Belgians tend to eat more poultry meat
Statbel, the Belgian statistical office, has drawn up a supply balance for the main animal species for the years 2010 to 2019.
In 2019, the overall net production decreased by more than 3.7 % compared to 2018. This overall net production is the lowest recorded since 2010.
This decrease in net production affects most animal species (-4.9 % for bovine animals, -3.2 % for pigs, -3.1 % for sheep and goats, -7.4 % for horses, -4.6 % for poultry) and is related to the decrease in slaughters. This decrease in net production is offset by a decrease in exports.
Meat exports have declined in 2019 compared to 2019 for all animal species (-6.7 %): -7.2 % for bovine animals, -3.8 % for pigs, -8.4 % for sheep, -14.6 % for horses, -8.4 % for poultry and -28.8 % for other animal species.
The apparent consumption of meat per year and per capita seems to have stabilised at 75.2 kg of carcass weight equivalent in 2018 and 2019. One should keep in mind that this apparent consumption established per supply balance corresponds to the meat quantity made available on the domestic market for a year and per capita. It is expressed in kg of carcass weight equivalent.
If the overall consumption remained stable between 2018 and 2019, the same is not true for the various animal species. We can see the following trends: -3.0 % for bovine meat, -0.8 % for pigmeat, -6.5 % for sheepmeat and goatmeat, -20.9 % for horsemeat and -9.1 % for offals. The decrease in consumption of these meats is offset by an increase in the consumption of poultry meat (+6.0 %) and other animal species (+9.2 %).
So, if pork remains the most consumed meat in Belgium in 2019 (51.0 %), poultry, with 19.4 %, tends to equal or even exceed bovine meat (19.0 %).
Evolution of apparent meat consumption in carcass weight in Belgium (2010 - 2019)
|Apparent consumption (kg per capita)||2010||2011||2012||2013||2014||2015||2016||2017||2018||2019|
|Beef and veal||18.3||16.4||15.8||15.4||15.5||15.4||14.7||14.3||14.7||14.3|
|Sheepmeat and goatmeat||1.5||1.7||1.2||1.4||1.4||1.2||1.1||1.1||1.4||1.3|
|Edible meat offals||2.1||2.9||2.4||2.9||2.6||2.2||2.1||2.1||2.3||2.1|
|Total (carcass weight)||82.4||81.1||76.7||75.9||80.8||78.4||73.5||73.6||75.2||75.2|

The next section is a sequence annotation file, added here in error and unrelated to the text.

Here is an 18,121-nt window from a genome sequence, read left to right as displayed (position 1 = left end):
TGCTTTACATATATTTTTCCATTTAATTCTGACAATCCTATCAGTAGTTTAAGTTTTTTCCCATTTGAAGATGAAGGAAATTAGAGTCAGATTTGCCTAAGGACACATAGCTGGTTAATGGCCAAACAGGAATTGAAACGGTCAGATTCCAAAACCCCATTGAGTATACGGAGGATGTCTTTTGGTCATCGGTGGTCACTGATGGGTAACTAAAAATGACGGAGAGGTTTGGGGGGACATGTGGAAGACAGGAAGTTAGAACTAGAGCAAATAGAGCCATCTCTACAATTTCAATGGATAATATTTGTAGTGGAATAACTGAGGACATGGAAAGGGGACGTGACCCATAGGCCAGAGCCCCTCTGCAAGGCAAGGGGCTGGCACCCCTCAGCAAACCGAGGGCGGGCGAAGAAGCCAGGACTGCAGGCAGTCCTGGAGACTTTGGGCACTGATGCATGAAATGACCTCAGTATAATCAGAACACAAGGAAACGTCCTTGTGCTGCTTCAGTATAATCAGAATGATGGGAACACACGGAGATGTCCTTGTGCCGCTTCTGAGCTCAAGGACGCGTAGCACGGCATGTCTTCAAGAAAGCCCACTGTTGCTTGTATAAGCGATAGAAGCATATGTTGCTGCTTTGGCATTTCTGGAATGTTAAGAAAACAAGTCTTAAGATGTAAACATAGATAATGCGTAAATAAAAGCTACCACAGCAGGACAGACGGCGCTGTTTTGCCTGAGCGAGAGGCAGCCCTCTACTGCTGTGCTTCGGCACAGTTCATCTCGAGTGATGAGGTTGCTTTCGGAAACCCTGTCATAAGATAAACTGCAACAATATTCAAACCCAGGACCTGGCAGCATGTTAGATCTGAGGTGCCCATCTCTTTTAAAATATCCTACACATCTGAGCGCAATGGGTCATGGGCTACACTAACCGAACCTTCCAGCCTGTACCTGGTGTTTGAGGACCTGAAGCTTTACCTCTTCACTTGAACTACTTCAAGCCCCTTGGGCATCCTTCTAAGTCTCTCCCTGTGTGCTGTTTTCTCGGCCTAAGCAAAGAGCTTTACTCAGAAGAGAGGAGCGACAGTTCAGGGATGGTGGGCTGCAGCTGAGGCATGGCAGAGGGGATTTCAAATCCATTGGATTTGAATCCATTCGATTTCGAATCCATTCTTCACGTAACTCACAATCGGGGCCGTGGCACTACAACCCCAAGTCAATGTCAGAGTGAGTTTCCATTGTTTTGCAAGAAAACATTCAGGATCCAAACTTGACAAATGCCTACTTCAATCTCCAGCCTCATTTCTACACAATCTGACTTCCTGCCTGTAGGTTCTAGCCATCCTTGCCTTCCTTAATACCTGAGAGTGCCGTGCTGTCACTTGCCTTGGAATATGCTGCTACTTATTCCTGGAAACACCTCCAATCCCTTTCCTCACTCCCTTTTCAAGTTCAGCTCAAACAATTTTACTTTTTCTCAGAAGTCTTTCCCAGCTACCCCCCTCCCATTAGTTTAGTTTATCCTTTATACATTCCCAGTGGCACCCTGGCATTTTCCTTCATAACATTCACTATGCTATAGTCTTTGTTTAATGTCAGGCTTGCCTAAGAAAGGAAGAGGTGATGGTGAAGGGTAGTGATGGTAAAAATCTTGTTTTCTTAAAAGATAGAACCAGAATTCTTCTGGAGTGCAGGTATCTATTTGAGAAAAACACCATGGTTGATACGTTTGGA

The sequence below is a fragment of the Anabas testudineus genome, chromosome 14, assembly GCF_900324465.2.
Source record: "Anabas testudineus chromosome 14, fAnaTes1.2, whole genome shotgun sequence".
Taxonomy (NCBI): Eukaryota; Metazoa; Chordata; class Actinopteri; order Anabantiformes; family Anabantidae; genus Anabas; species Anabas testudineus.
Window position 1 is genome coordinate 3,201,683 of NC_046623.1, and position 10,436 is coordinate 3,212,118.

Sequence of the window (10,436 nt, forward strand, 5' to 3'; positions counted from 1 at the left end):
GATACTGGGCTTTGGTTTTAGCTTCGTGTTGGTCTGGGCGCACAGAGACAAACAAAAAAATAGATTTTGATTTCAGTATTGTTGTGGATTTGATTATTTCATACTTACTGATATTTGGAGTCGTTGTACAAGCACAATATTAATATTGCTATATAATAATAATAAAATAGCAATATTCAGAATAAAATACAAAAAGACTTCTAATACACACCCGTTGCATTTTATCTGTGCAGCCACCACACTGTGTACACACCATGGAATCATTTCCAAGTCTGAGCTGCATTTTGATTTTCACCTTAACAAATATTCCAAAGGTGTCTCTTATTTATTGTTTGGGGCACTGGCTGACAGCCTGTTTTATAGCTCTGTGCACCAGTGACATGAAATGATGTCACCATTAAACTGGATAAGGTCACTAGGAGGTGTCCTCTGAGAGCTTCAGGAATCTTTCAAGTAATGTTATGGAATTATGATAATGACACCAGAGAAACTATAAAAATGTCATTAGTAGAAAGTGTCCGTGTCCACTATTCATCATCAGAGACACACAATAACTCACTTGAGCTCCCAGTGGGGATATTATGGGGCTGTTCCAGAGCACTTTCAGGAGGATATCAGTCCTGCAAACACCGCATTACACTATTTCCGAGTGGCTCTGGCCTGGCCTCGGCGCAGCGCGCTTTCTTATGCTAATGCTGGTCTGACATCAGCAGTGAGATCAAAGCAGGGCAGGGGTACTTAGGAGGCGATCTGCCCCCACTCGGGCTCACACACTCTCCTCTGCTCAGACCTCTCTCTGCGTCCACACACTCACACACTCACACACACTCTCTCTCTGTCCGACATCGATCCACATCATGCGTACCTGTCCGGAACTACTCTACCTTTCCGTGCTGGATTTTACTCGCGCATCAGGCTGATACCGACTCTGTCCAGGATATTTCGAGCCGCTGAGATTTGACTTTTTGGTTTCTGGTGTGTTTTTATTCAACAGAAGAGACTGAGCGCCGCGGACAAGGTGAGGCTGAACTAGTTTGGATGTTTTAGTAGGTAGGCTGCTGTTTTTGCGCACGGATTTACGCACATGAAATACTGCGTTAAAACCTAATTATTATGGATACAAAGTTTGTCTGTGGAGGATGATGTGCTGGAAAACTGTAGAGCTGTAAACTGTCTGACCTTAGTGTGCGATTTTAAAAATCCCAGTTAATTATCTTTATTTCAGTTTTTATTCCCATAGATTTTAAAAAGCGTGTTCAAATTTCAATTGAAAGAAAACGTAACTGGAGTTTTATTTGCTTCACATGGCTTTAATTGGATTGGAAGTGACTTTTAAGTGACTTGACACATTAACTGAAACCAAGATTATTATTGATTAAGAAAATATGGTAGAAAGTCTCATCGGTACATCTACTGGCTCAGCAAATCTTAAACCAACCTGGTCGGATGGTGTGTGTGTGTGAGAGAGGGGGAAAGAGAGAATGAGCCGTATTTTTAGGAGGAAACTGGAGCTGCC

Every year, Statbel draws up a supply balance for the main animal species based on various information sources. This balance establishes the relationships between production, consumption and foreign trade (and stocks) and makes it possible to describe the balance of resources and their use for a given product.
This balance is expressed in tonnes of carcass weight equivalent or cwe using technical conversion factors of average yields that differ from one product to another. For example, the factor applied to bovine animals of more than 300 kg is 56 %. This means that the carcass of these animals will weigh 56 % of their live weights. The use of this unit makes it possible to harmonise and aggregate data on live animals and meats in various forms (preparations, pieces, etc.).
In an effort to improve our products and as a result of the use of new or updated data sources, the supply balance sheets for meat have been entirely reviewed since 2012.
The net production has also been corrected for poultry in 2010 and 2011 in order to ensure comparability with the revision of balance sheets since 2012.
In our previous publications, this net production for poultry was estimated based on incubation data from the Flemish Region, breeding characteristics (production age, production duration, age at slaughter) for each species, taking into account a loss rate and an average weight at slaughter. Today, this production is calculated directly from the slaughter data of the Federal Agency for the Safety of the Food Chain (FASFC).
The statistics on slaughterings, used for the calculation of the net production, being produced since 2010 based on data from the FASFC (as a replacement for survey data) and discontinuities having been observed in the results of these statistics before and after 2010 for various species, it has been decided to no longer publish the balance sheets prior to 2010.
For all these reasons, the supply balance sheets for meat presented in this publication are not comparable to those published in the past.
The apparent consumption calculated in these balance sheets actually corresponds to the meat resources (net production + meat imports) from which we deduct meat exports. It therefore corresponds more to making meat available on the domestic market than to a final consumption of meat.
This apparent consumption may be overestimated for some categories (such as offals) due to the lack of information on the proportion of such meat used in animal feed.
The apparent consumption expressed in kg of marketable meat per year and per capita is given as an indication using average conversion factors from carcass to retail weights. These factors vary according to the animal species and within the same species according to various characteristics related to the animal itself (age at slaughter, sex, breed, carcass conformation, etc.) but also to the cutting techniques used. The main following factors have been used: 0.70 for bovine animals, 0.78 for pigs, 0.88 for sheep, goats, poultry and 0.6 for horses.